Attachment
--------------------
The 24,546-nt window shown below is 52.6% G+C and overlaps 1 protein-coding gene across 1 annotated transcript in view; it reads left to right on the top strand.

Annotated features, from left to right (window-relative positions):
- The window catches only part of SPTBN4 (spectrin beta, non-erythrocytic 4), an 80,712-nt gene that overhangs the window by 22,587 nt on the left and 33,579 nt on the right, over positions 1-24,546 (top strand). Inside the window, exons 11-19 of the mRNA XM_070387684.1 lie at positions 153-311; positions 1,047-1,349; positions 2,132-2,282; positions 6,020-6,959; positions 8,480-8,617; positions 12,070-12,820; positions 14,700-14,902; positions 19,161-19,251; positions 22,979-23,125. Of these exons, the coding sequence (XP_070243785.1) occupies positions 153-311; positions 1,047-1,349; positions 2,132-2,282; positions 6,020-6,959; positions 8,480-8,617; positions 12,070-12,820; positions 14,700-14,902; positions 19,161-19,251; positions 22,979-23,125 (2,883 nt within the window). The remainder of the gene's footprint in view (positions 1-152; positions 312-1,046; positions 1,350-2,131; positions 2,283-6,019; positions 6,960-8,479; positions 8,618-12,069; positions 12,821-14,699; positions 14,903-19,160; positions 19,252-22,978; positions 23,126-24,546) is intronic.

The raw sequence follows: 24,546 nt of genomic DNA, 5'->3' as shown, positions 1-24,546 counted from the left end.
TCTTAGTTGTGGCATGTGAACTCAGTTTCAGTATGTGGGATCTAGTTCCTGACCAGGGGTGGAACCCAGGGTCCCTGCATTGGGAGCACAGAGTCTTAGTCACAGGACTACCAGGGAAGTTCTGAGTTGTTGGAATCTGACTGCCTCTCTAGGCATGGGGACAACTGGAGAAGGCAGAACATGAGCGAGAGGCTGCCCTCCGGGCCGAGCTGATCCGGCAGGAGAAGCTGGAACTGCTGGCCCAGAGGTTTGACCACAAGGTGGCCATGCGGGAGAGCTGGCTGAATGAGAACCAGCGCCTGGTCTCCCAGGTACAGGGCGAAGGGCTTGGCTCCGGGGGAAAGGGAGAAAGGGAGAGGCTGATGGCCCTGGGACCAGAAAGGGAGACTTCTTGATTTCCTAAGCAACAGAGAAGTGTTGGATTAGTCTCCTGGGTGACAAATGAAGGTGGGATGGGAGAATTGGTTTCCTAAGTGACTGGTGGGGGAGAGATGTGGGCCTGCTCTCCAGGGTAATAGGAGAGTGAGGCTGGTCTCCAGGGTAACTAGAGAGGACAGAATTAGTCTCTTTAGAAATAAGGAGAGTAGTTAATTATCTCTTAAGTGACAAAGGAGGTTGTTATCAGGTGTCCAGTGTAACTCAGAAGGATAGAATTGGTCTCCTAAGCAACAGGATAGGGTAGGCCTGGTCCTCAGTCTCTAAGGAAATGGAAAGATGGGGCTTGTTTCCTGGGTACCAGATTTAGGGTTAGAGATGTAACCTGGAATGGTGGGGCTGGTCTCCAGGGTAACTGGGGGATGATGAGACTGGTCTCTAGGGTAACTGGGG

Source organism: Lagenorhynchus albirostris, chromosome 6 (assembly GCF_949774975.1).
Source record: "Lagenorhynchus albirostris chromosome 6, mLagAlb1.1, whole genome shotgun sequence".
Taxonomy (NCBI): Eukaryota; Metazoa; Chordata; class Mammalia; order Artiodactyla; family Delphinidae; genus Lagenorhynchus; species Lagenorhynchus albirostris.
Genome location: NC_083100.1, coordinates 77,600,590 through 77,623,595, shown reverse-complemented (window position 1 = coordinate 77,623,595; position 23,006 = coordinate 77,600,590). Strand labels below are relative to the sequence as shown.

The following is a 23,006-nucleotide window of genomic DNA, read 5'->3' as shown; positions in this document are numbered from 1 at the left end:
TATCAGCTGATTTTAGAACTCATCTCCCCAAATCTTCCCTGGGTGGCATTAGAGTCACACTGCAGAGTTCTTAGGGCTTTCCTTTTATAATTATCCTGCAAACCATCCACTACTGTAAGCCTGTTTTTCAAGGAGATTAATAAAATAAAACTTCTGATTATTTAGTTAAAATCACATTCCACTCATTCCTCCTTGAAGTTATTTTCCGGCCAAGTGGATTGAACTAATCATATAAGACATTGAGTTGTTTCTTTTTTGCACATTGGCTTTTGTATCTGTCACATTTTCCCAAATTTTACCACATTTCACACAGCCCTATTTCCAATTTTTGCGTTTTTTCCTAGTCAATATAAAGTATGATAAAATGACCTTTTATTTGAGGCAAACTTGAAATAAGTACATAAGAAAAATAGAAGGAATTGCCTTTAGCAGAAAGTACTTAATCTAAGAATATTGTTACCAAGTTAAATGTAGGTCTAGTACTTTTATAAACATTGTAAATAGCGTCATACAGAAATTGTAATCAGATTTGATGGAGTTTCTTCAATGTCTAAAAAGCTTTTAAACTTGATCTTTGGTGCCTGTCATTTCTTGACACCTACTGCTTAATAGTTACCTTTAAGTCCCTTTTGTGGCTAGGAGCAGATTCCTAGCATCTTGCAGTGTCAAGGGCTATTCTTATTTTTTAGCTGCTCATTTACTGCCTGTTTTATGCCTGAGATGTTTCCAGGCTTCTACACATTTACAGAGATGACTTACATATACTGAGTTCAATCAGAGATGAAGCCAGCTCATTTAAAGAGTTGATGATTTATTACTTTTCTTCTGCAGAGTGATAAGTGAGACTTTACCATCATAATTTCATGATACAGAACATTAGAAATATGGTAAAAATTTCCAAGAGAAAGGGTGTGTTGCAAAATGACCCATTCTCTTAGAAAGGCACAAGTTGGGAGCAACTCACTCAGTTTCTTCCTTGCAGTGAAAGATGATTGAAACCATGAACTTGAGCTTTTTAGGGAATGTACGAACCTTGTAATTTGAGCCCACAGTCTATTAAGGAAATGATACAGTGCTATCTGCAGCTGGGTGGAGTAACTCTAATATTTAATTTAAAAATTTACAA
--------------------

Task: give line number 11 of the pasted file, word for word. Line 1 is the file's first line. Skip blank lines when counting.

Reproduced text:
TATCAGCTGATTTTAGAACTCATCTCCCCAAATCTTCCCTGGGTGGCATTAGAGTCACACTGCAGAGTTCTTAGGGCTTTCCTTTTATAATTATCCTGCAAACCATCCACTACTGTAAGCCTGTTTTTCAAGGAGATTAATAAAATAAAACTTCTGATTATTTAGTTAAAATCACATTCCACTCATTCCTCCTTGAAGTTATTTTCCGGCCAAGTGGATTGAACTAATCATATAAGACATTGAGTTGTTTCTTTTTTGCACATTGGCTTTTGTATCTGTCACATTTTCCCAAATTTTACCACATTTCACACAGCCCTATTTCCAATTTTTGCGTTTTTTCCTAGTCAATATAAAGTATGATAAAATGACCTTTTATTTGAGGCAAACTTGAAATAAGTACATAAGAAAAATAGAAGGAATTGCCTTTAGCAGAAAGTACTTAATCTAAGAATATTGTTACCAAGTTAAATGTAGGTCTAGTACTTTTATAAACATTGTAAATAGCGTCATACAGAAATTGTAATCAGATTTGATGGAGTTTCTTCAATGTCTAAAAAGCTTTTAAACTTGATCTTTGGTGCCTGTCATTTCTTGACACCTACTGCTTAATAGTTACCTTTAAGTCCCTTTTGTGGCTAGGAGCAGATTCCTAGCATCTTGCAGTGTCAAGGGCTATTCTTATTTTTTAGCTGCTCATTTACTGCCTGTTTTATGCCTGAGATGTTTCCAGGCTTCTACACATTTACAGAGATGACTTACATATACTGAGTTCAATCAGAGATGAAGCCAGCTCATTTAAAGAGTTGATGATTTATTACTTTTCTTCTGCAGAGTGATAAGTGAGACTTTACCATCATAATTTCATGATACAGAACATTAGAAATATGGTAAAAATTTCCAAGAGAAAGGGTGTGTTGCAAAATGACCCATTCTCTTAGAAAGGCACAAGTTGGGAGCAACTCACTCAGTTTCTTCCTTGCAGTGAAAGATGATTGAAACCATGAACTTGAGCTTTTTAGGGAATGTACGAACCTTGTAATTTGAGCCCACAGTCTATTAAGGAAATGATACAGTGCTATCTGCAGCTGGGTGGAGTAACTCTAATATTTAATTTAAAAATTTACAA